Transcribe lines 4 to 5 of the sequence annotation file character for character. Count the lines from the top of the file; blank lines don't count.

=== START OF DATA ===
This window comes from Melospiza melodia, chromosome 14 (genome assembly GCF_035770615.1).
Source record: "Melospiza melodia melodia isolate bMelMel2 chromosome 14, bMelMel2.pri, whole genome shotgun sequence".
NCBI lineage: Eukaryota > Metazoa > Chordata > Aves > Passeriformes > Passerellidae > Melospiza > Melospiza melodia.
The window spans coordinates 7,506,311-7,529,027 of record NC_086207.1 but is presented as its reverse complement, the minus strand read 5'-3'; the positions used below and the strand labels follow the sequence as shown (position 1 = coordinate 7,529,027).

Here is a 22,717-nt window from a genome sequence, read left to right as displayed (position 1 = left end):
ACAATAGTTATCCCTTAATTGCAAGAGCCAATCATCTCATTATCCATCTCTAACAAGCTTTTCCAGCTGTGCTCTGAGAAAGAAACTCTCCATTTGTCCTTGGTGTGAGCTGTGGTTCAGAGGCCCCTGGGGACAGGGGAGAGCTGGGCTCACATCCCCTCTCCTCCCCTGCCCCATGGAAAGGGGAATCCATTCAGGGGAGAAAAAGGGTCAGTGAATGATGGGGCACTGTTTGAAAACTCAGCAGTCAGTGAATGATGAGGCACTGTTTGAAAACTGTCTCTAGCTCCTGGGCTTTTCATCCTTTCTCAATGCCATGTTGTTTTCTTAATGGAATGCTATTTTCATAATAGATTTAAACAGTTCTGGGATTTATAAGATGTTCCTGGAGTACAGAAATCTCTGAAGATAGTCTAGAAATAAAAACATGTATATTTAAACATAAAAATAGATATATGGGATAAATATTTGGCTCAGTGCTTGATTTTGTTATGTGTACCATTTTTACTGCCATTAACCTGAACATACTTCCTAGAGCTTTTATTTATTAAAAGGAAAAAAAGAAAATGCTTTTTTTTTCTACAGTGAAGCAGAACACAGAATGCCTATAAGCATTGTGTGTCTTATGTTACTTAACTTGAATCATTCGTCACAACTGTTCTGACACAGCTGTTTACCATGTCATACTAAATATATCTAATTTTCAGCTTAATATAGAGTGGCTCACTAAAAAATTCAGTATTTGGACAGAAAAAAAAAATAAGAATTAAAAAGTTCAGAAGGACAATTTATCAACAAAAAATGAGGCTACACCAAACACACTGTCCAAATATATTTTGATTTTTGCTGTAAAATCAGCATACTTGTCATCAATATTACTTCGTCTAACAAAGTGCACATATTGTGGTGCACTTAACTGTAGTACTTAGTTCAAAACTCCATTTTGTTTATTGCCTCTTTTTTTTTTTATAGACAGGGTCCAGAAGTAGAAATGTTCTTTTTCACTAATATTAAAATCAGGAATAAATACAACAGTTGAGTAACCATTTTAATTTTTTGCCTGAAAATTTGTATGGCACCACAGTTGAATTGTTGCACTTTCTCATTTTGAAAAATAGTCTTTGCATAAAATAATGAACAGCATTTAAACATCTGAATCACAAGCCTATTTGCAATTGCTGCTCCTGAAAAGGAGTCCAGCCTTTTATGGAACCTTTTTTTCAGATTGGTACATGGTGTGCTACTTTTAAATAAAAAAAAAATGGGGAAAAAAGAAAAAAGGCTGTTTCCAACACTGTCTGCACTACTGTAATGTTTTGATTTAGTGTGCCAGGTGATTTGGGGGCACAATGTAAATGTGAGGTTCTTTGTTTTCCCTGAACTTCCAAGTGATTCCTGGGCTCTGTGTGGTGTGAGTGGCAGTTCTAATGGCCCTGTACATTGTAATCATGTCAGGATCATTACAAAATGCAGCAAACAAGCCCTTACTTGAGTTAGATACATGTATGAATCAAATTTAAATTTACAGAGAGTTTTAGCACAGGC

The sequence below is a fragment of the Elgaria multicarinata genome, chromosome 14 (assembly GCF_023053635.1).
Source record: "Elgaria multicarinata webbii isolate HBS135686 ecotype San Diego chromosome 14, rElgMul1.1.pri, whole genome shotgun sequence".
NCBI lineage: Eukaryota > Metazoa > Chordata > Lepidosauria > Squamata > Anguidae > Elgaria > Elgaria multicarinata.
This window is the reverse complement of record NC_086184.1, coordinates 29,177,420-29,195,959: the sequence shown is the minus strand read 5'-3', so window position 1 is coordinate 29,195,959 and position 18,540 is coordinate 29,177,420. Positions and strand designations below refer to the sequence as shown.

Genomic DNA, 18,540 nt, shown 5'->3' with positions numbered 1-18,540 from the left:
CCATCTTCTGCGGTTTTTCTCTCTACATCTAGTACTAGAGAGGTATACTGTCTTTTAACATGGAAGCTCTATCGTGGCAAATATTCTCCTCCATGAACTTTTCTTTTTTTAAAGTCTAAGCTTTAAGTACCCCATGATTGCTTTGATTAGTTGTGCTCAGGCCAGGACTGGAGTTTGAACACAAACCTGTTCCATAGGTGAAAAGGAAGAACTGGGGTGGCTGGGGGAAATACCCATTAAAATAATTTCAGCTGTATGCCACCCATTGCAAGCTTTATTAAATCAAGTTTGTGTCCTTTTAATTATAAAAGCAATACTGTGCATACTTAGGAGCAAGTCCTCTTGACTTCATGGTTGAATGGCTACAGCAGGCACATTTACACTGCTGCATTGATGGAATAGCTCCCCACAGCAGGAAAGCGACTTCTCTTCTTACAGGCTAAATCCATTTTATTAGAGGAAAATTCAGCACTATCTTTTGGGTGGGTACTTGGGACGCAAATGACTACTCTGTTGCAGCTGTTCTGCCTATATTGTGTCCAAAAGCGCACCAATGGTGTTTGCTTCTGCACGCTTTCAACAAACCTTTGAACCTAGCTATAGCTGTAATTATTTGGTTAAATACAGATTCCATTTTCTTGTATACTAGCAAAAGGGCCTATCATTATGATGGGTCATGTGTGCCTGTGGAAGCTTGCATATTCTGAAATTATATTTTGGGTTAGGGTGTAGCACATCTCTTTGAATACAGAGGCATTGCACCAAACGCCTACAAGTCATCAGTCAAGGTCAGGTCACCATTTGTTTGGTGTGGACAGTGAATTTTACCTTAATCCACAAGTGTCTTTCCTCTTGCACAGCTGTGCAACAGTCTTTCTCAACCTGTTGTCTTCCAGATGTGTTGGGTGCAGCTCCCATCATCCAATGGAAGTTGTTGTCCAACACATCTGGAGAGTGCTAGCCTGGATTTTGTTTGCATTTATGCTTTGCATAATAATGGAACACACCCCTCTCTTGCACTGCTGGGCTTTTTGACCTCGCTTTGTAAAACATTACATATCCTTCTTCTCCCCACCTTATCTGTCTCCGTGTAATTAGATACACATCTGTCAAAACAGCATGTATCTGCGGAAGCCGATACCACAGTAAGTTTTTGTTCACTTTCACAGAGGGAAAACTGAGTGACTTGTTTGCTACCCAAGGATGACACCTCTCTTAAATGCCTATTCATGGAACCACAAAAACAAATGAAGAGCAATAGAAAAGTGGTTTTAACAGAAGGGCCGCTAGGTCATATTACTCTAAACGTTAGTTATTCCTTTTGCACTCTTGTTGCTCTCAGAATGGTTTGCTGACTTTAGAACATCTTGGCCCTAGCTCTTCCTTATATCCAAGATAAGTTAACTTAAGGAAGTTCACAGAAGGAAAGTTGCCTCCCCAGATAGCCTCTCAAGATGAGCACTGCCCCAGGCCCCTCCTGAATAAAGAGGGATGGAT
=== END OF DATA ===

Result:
The window spans coordinates 7,506,311-7,529,027 of record NC_086207.1 but is presented as its reverse complement, the minus strand read 5'-3'; the positions used below and the strand labels follow the sequence as shown (position 1 = coordinate 7,529,027).

Here is a 22,717-nt window from a genome sequence, read left to right as displayed (position 1 = left end):